Call our Sales Team on 0208 912 2120

Bouquet by Proxy

11th January 1957
Page 70
Page 70, 11th January 1957 — Bouquet by Proxy
Noticed an error?
If you've noticed an error in this article please click here to report it so we can fix it.

Which of the following most accurately describes the problem?

Bird's Eye View By The Hawk

I T is a pity that Mr. W. P. James, West Midland Regional

Transport Commissioner, could not attend the annual dinner of the Road Haulage Association's Coventry Subarea last week, because he would have heard much good of himself.

The West Midlands provide some of the most complex rationing problems in the country. Mr. James' efforts to meet all classes of operator have giver( him a realistic appreciation of their difficulties. The harshest criticism heard of him is that he is too conscientious.

Chairman's Stuff

MR. R. N. INGRAM'S speech at Coventry last week was one of the best to have come from a representative of the Road Haulage Association for a long time. Although he felt strongly on the subject of fuel rationing, he avoided over-playing his hand. Unlike some who, within the past few days, have made wild statements that have done the cause of road transport more harm than good, he spoke with care and sincerity. But that is Mr. Ingram. He is of the stuff that national chairmen are made.

Hanging Back

uAULIERS were reassured by Mr. Ingram's statement that

Mr. James had carefully considered the case of operators who, through lack of fuel, licensed only a proportion of their fleets. Mr. James has requested that when these hatthers apply for the renewal of their carriers' licences. they should explain the detailed reasons for their action. But he is perturbed by the relatively small number of applications for supplementary fuel, which number 5,500 out of a potential total of 50,000. To estimate the eventual demand is therefore almost impossible. Inquiries among hauliers suggest that many operators are deferring applications until they have run their vehicles for some weeks after the Christmas lull, so that they can thus submit records'showing the essential nature of their traffic. They are running meanwhile on reserve stocks.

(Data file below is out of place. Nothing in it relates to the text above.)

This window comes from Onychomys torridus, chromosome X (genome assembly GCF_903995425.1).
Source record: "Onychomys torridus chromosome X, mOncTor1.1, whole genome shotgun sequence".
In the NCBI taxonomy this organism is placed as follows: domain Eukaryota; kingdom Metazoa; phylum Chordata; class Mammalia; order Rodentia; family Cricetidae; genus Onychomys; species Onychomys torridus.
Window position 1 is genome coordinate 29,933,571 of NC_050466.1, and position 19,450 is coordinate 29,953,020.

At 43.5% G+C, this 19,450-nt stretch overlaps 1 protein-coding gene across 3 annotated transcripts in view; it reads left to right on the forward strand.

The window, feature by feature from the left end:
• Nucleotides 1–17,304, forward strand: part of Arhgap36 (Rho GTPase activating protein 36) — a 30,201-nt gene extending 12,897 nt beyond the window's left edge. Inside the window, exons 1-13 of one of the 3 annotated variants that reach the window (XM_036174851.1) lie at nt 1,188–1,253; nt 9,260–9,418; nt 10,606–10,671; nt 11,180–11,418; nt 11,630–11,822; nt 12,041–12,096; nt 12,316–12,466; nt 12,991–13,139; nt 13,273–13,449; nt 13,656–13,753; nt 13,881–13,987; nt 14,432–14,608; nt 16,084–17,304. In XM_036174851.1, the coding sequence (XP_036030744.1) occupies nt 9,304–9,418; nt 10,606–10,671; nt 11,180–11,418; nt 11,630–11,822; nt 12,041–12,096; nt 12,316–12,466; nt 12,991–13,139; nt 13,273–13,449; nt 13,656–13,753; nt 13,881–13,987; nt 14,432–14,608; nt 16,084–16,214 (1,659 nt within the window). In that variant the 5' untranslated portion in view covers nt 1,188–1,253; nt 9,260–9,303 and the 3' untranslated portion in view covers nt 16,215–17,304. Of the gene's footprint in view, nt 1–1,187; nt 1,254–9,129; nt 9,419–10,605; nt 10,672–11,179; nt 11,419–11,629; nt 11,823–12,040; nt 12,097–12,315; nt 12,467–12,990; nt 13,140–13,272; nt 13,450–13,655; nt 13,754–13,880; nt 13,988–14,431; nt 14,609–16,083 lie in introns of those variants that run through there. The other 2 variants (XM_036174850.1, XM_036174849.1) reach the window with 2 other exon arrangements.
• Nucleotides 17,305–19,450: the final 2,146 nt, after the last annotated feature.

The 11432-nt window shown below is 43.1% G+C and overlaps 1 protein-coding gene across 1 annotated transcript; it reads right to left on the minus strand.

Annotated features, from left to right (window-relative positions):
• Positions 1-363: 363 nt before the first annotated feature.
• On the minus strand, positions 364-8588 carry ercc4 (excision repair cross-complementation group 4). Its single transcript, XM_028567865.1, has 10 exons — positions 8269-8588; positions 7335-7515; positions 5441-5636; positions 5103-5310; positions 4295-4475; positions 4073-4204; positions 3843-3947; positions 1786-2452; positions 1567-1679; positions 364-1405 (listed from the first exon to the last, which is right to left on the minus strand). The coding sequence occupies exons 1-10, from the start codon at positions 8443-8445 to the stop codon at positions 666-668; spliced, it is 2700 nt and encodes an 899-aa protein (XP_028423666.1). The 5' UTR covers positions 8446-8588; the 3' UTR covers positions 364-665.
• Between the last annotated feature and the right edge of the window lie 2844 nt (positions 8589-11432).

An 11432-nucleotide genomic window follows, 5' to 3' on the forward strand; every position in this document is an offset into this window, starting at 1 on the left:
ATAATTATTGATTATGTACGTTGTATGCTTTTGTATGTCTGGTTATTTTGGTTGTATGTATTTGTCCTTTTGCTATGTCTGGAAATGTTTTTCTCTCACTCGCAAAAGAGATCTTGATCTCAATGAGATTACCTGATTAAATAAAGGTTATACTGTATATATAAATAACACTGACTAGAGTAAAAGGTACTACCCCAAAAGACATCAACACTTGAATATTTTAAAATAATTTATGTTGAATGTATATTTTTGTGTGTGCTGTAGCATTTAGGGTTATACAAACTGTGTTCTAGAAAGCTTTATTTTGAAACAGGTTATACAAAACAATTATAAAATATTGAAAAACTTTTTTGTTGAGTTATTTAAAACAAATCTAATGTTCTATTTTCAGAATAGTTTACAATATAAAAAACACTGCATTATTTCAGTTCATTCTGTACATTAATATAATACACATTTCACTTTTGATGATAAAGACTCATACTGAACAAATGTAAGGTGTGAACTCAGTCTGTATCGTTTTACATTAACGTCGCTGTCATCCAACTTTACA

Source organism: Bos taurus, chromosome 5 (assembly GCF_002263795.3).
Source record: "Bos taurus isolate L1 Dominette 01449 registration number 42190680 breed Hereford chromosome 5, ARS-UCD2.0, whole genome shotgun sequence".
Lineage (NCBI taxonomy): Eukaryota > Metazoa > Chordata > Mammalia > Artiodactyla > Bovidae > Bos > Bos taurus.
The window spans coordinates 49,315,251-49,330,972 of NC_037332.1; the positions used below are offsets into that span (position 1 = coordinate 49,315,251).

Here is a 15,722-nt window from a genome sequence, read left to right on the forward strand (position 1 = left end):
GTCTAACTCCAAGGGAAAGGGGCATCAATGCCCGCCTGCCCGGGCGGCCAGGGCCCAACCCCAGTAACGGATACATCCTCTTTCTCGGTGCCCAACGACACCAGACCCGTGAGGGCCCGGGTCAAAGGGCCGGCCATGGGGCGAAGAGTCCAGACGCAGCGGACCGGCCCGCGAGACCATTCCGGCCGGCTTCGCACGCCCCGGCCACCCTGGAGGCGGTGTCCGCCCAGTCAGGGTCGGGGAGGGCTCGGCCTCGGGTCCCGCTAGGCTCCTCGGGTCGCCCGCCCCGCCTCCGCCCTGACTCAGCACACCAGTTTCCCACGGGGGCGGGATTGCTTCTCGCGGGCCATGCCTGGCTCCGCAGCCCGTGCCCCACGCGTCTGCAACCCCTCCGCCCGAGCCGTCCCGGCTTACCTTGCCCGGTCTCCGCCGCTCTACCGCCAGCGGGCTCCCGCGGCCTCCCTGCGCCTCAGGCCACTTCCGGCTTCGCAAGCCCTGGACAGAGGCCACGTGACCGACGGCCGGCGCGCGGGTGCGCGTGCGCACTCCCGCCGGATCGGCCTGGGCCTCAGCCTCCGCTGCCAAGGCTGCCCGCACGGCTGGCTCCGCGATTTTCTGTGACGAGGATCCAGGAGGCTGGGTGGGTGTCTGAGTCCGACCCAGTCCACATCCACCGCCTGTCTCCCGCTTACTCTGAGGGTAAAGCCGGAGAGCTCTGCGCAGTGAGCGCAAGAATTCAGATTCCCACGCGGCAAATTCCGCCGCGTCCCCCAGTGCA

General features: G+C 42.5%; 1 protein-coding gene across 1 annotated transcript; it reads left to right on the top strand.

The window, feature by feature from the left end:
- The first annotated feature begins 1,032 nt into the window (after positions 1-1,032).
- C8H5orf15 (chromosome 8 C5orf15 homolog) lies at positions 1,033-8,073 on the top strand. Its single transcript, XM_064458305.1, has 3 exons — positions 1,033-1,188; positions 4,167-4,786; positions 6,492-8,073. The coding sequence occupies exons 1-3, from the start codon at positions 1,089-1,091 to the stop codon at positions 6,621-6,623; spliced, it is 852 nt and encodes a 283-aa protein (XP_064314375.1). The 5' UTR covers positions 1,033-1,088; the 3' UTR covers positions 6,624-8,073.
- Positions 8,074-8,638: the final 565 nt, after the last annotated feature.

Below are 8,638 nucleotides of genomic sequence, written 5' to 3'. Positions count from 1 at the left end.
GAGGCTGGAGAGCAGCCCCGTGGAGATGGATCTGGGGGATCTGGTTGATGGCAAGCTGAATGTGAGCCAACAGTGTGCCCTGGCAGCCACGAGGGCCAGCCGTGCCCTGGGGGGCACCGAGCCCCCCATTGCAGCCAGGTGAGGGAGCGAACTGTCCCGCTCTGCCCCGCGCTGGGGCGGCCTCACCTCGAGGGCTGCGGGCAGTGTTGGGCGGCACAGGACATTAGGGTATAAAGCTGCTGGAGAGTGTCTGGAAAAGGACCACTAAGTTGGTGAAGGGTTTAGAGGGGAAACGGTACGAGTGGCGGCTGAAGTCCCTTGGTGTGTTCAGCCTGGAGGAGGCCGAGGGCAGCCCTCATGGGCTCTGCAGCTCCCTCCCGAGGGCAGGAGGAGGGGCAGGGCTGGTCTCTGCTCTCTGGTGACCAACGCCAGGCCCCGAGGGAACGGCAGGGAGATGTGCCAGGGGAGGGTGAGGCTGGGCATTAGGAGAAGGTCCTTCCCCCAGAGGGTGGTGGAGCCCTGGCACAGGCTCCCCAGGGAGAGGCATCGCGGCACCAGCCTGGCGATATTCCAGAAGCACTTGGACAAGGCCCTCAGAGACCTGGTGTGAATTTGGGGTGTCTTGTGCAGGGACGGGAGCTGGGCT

In the Clouds

HAVING read Mr. Harold Watkinson's smug statement on fuel rationing on his return from holiday in Swit7erland, Dolton Transport, Ltd., Redditch. exploded in this telegram to the Prime Minister: "Demand resignation of Watkinson. His head still up in Alps." Judging by the number of telegrams sent to the Prime Minister and the Minister of Transport in the past week or so, the Post Office should show a handsome profit this year.

Returned Without Thanks

AWOMAN hire-car proprietor admitted, in a Portsmouth court, last week, throwing two bricks . through the windows of he local Conservative Association headquarters. Could they possibly be the two dropped by the Minister of Transport and the Minister of Fuel and Power?

Let's Make a Film

SONIE of the most successful films have been made by substantially non-professional casts. By this standard, "A Day in the Country" should be the greatest success of all time. It was made by a team which was completely ignorant of the technicalities of film production, and the players were amateurs.